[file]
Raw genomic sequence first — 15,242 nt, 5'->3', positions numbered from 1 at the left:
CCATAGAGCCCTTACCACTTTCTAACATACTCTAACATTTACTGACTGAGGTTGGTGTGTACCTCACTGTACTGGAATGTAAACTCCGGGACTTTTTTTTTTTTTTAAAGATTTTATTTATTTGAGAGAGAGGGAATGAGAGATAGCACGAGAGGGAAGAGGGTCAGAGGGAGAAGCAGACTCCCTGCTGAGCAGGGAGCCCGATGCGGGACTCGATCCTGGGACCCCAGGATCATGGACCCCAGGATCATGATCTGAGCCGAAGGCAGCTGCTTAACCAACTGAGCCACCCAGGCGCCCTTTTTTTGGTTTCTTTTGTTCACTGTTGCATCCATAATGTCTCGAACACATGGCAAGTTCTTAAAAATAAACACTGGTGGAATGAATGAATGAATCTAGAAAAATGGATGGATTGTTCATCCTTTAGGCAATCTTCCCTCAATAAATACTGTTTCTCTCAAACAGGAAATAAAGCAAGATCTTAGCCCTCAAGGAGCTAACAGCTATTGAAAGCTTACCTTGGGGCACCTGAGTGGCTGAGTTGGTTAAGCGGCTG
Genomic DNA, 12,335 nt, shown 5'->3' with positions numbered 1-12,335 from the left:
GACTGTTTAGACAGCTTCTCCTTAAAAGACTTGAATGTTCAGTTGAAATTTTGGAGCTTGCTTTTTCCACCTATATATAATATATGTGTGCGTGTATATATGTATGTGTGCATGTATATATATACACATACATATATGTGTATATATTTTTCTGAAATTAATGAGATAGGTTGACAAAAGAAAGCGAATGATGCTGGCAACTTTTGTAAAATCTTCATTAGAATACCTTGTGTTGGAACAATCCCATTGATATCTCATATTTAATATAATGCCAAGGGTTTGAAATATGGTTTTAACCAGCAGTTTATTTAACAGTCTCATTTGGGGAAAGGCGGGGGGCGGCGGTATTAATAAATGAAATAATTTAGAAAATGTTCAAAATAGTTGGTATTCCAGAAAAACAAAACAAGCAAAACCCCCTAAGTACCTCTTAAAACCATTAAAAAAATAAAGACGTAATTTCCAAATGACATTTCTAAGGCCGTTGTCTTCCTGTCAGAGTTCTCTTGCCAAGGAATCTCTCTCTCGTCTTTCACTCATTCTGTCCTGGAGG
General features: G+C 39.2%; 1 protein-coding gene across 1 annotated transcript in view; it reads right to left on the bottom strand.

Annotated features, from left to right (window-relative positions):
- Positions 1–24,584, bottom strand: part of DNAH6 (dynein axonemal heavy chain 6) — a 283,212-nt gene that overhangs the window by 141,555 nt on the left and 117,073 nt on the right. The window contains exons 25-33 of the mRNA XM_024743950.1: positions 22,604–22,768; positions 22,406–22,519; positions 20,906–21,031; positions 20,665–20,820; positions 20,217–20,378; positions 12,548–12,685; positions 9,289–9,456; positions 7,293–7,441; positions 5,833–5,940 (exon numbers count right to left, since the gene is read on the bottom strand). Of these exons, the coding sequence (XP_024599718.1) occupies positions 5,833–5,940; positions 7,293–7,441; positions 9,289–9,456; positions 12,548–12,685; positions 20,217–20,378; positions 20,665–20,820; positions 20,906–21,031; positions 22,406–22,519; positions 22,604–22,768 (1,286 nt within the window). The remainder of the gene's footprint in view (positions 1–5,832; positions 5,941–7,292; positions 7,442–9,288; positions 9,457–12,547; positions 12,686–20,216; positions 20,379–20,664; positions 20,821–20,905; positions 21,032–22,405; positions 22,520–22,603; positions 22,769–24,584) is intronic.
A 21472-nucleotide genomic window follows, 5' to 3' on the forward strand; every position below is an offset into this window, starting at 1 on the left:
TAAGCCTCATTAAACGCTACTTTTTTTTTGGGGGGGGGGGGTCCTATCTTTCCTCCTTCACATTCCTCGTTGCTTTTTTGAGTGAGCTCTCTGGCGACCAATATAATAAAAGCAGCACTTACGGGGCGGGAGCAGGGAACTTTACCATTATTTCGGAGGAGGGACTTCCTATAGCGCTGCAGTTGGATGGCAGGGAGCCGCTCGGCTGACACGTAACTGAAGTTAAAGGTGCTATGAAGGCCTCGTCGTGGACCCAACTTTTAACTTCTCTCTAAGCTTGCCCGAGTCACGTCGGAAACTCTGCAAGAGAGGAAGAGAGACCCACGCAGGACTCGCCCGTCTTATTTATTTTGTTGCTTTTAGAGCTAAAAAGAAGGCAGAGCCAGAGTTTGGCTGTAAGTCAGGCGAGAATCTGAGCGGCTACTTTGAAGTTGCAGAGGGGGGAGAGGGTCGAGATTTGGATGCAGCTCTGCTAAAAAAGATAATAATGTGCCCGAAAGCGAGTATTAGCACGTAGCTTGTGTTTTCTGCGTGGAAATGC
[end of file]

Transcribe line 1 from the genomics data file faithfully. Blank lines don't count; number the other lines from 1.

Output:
Raw genomic sequence first — 15,242 nt, 5'->3', positions numbered from 1 at the left: